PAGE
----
Sean Connery as Zed, wearing what the UK's Channel 4 described as "a red nappy, knee-high leather boots, pony tail and Zapata moustache."[7]




Boorman was inspired to write Zardoz while preparing to adapt J. R. R. Tolkien's The Lord of the Rings for United Artists, but when the studio became hesitant about the cost of producing film versions of Tolkien's books, Boorman continued to be interested in the idea of inventing a strange new world.[8] He wrote Zardoz with William (Bill) Stair, a long time collaborator. Boorman said that he "wanted to make a film about the problems of us hurtling at such a rate into the future that our emotions are lagging behind."[9] The original draft was set five years in the future and was about a university lecturer who became obsessed with a young girl whose disappearance prompted him to seek her out in the communes where she had lived. Boorman visited some communes for research, but decided to set the story far in the future, when society had collapsed.[9]

In the audio commentary Boorman says he developed the emergent society, focusing on a central character "who penetrated it. He'd be mysteriously chosen and at the same time manipulated ⁠— ⁠and I wanted the story to be told in the form of a mystery, with clues and riddles which unfold, the truth slowly peeled away."[9] The script was influenced by the writings of Frank L. Baum, T.S. Eliot and Tolkien, and drew inspiration from medieval Arthurian quests.[10] "It's about inner rather than outer space," said Boorman. "It's closer to the better science fiction literature which is more metaphysical. Most of the science fiction that gives the genre a bad name is adventure stories in space clothes."[10]

"Nobody wanted to do it. Warners didn’t want to do it, even though I'd made a shitload of money for them," Boorman said. His then-agent David Begelman knew the head of 20th Century Fox wanted to make a film with the director, and offered the executive the script to read, but insisted on a decision within two hours. "It's either yes or no," Begelman told him. "You have no approvals, and it’s a million dollars negative pick-up". Boorman said that "[the] Fox guy came to London, and I was very nervous, so we went for lunch whilst he read the script. When he finally came out of the office his hand was shaking, clearly with no idea of what to make of it. Begelman went straight up to him and said, 'Congratulations!' He never gave the poor guy a chance."[11]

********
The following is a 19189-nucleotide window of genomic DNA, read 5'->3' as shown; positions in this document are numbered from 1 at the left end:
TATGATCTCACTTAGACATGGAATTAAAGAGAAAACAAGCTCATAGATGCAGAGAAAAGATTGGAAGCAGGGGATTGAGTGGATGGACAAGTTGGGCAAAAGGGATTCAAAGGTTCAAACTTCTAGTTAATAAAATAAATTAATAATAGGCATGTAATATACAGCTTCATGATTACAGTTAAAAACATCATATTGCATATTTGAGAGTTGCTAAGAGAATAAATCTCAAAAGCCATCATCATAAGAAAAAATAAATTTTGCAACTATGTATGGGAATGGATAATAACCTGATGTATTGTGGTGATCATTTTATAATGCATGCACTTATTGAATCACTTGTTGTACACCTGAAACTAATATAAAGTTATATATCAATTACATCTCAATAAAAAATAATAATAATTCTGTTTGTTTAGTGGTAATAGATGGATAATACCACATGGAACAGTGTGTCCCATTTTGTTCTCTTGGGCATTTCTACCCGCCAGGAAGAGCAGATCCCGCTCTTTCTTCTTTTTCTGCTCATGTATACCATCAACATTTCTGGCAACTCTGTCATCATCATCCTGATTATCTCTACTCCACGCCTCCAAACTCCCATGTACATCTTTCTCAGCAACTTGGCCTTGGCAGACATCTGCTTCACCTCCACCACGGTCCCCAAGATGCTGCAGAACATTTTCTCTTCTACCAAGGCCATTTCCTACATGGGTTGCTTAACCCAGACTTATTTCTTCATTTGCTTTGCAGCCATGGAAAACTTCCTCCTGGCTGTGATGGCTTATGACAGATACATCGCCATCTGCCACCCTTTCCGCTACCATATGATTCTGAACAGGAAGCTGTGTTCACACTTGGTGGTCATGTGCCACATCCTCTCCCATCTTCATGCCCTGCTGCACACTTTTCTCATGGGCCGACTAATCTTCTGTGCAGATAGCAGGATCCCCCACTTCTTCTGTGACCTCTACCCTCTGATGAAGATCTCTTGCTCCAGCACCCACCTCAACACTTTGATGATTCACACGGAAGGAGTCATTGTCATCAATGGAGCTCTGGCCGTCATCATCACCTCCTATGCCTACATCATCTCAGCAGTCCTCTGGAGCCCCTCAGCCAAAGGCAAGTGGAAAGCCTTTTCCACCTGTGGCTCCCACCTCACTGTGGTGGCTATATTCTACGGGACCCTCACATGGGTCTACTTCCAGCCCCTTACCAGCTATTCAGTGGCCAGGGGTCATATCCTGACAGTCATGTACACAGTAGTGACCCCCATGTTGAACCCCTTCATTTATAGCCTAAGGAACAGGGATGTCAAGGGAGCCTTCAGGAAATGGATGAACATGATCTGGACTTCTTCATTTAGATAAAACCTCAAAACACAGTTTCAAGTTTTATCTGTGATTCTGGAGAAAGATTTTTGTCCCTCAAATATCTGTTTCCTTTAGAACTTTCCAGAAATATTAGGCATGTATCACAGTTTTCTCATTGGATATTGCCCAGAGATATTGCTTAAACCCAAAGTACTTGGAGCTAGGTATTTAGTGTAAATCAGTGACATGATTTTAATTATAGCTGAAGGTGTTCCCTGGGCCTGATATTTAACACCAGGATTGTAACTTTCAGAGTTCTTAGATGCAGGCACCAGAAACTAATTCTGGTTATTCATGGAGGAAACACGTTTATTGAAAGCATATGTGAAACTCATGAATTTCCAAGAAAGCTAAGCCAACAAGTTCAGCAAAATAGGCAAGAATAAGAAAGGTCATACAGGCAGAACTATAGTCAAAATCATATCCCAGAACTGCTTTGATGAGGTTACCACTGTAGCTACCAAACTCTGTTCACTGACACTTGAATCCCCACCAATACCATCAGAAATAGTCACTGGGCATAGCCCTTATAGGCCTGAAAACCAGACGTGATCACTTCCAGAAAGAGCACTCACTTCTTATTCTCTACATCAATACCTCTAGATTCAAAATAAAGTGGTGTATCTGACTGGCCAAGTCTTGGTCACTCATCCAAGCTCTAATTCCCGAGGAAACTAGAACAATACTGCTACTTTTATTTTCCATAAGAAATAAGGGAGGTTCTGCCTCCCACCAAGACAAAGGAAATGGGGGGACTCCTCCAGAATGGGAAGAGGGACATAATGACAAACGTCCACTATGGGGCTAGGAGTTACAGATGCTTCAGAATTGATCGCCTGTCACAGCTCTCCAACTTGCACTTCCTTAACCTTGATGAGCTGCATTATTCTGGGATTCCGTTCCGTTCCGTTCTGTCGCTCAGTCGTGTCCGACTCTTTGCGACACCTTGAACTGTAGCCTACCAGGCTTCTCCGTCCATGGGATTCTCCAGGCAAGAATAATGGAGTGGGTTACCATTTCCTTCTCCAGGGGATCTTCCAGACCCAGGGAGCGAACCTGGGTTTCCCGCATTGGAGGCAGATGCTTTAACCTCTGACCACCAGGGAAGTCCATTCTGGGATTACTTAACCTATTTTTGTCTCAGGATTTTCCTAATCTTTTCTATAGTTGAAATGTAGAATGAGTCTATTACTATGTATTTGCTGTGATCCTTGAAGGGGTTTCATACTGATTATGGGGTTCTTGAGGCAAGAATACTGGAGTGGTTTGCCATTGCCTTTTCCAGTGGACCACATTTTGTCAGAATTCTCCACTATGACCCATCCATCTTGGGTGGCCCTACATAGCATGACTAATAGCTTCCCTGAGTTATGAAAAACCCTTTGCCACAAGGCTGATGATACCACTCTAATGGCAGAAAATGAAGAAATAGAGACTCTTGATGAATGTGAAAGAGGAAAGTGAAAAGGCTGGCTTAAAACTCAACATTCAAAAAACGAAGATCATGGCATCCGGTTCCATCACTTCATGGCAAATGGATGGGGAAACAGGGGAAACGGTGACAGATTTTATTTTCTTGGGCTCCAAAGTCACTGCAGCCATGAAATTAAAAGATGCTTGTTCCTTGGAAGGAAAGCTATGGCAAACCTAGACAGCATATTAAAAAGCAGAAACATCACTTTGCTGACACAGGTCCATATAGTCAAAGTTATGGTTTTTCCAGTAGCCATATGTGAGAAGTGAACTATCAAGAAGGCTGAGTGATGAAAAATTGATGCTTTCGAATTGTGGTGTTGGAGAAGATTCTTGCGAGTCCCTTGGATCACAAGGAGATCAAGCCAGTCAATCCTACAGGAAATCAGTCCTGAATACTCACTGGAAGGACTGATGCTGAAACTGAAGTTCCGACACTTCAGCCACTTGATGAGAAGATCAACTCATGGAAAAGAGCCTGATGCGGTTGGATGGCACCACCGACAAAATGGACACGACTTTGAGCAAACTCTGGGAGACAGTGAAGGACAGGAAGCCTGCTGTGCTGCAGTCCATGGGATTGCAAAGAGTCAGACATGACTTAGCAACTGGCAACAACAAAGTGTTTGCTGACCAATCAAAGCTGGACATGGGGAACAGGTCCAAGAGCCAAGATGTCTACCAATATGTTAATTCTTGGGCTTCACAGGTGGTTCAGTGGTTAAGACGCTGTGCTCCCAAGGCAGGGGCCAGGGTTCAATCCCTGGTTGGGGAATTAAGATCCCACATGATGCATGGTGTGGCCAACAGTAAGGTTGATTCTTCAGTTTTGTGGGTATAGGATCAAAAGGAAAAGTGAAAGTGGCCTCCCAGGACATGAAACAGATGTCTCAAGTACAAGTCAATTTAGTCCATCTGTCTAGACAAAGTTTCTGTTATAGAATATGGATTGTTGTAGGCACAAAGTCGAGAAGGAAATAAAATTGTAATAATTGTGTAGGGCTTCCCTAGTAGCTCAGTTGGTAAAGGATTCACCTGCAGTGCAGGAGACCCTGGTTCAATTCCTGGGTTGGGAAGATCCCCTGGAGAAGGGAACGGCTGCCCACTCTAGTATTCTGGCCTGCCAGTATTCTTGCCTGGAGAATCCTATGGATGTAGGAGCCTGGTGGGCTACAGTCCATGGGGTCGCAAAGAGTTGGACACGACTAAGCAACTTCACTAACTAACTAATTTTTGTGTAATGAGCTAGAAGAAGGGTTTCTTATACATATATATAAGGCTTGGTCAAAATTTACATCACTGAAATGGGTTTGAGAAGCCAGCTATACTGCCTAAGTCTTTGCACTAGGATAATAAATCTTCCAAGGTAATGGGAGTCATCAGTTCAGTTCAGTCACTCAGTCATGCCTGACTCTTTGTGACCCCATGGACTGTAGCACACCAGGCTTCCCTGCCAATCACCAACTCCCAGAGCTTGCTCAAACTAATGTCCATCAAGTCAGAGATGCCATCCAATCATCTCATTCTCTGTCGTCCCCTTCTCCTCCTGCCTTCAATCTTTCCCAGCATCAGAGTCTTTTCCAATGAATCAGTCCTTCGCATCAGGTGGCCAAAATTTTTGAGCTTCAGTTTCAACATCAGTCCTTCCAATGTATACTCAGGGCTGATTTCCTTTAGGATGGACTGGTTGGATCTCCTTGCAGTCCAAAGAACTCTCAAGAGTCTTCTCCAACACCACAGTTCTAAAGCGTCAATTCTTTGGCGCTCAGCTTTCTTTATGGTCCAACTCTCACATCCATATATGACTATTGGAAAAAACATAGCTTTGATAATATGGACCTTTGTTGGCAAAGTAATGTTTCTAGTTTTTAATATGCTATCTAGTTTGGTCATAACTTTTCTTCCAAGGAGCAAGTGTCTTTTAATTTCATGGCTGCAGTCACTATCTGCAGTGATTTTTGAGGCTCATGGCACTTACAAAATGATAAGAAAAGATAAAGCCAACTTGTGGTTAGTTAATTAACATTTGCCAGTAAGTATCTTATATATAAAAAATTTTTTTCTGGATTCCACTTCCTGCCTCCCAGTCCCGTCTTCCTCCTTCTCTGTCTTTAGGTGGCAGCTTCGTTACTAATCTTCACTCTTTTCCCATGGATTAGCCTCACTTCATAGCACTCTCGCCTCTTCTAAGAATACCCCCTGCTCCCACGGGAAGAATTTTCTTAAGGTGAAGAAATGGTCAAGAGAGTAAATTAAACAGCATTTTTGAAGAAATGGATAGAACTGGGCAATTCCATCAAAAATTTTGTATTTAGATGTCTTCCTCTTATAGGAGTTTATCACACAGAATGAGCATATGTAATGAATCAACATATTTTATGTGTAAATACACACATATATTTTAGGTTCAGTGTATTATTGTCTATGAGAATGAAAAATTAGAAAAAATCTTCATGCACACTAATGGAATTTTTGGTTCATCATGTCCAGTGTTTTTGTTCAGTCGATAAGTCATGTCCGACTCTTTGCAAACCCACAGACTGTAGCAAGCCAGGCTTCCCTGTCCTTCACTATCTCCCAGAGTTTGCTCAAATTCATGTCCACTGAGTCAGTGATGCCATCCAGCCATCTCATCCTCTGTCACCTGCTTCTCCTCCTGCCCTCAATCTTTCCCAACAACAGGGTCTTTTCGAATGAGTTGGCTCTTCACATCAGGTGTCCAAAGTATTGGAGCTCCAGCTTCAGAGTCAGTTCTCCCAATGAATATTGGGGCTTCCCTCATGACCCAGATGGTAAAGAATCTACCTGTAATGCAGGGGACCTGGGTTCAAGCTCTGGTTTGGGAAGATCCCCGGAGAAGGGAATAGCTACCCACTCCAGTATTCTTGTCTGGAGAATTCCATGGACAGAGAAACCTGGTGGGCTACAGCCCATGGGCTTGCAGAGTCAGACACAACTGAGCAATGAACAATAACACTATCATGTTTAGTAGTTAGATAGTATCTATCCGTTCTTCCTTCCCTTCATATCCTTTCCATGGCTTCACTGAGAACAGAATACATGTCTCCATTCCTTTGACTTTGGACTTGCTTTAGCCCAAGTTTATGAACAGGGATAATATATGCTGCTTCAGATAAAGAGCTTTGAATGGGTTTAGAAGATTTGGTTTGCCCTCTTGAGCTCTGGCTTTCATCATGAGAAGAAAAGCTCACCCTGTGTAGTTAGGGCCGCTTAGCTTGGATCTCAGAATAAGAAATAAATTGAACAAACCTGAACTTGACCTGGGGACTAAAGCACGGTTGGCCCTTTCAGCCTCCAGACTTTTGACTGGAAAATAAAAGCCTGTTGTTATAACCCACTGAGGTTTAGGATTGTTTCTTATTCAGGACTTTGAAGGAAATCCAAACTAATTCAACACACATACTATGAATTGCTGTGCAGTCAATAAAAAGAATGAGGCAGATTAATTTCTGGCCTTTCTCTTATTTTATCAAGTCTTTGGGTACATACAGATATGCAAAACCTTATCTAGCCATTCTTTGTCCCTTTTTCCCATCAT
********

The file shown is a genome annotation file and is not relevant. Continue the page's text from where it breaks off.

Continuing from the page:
In April 1973, Boorman announced the film would star Burt Reynolds and Charlotte Rampling.[12] Reynolds had previously starred in Boorman's film Deliverance (1972). However, Reynolds had to pull out due to illness and was replaced by Sean Connery.[13] Boorman stated, "Connery had just stopped doing the Bond films and he wasn’t getting any jobs, so he came along and did it."[11] Connery's casting was announced in May 1973 the week before filming was to begin.[14] Rampling said she did the film because it is "poetry. It clearly states: ⁠love your body, love nature, and love what you come from".[15] Boorman had a cameo, as did his three daughters, Daisy, Katrine, and Telsche.


The film was shot in Ireland, based out of Ardmore Studios in Bray, County Wicklow. Several locals[who?] were hired to help with the production. A group of County Wicklow artisans[example needed] were hired to create many of the film's futuristic costumes. The costumes were designed by Boorman's first wife, Christel Kruse (the credits say they were made by La Tabard Boutique in Dublin), and were creations based on "pure intuition". She decided that, because the Eternals' lives were purely metaphysical and colorless, this should be incorporated in their costumes too. As The Brutals were lower, more primitive beings, Christel decided that they would not care much about what they were wearing, only what was functional and comfortable.[16] As stated in the magazine Dark Worlds Quarterly "functional" and "comfortable" costumes ended up meaning that the costumes were extremely revealing, "It is the costumes for the Brutal Exterminators, and Zed in particular, that raise the eyebrows. [In] thigh-high leather boots, crossed bandoliers and ... shorts that can be described as 'skimpy', the Brutals, and Connery in particular, exude raw masculinity, particularly as they ride their steeds and fire their guns."[17]


Financed by 20th Century Fox and produced by Boorman's own self-titled company, John Boorman Productions Ltd., which was based in Dublin,[18][19] principal photography for Zardoz took place from May to August 1973.[20] It was reported that Stanley Kubrick was an uncredited technical advisor on the film.[1]

The film was shot entirely on location in County Wicklow in the Republic of Ireland. Some interior shots were filmed at Ardmore Studios in Bray, County Wicklow. Connery lived in Bray while shooting; his house went on the market in 2020, some months before his death.[21] Boorman used the location for several films, including Excalibur (1981).[22][23][24]

In the audio commentary, Boorman related how political and cultural conditions in Ireland at the time affected the production, saying that it was "very difficult to get women to bare their breasts" as nudity was a prominent feature in several sequences. He added that a ban on importing rifles, which had been imposed because of the Irish Republican Army, nearly prevented the movie from being made.[24]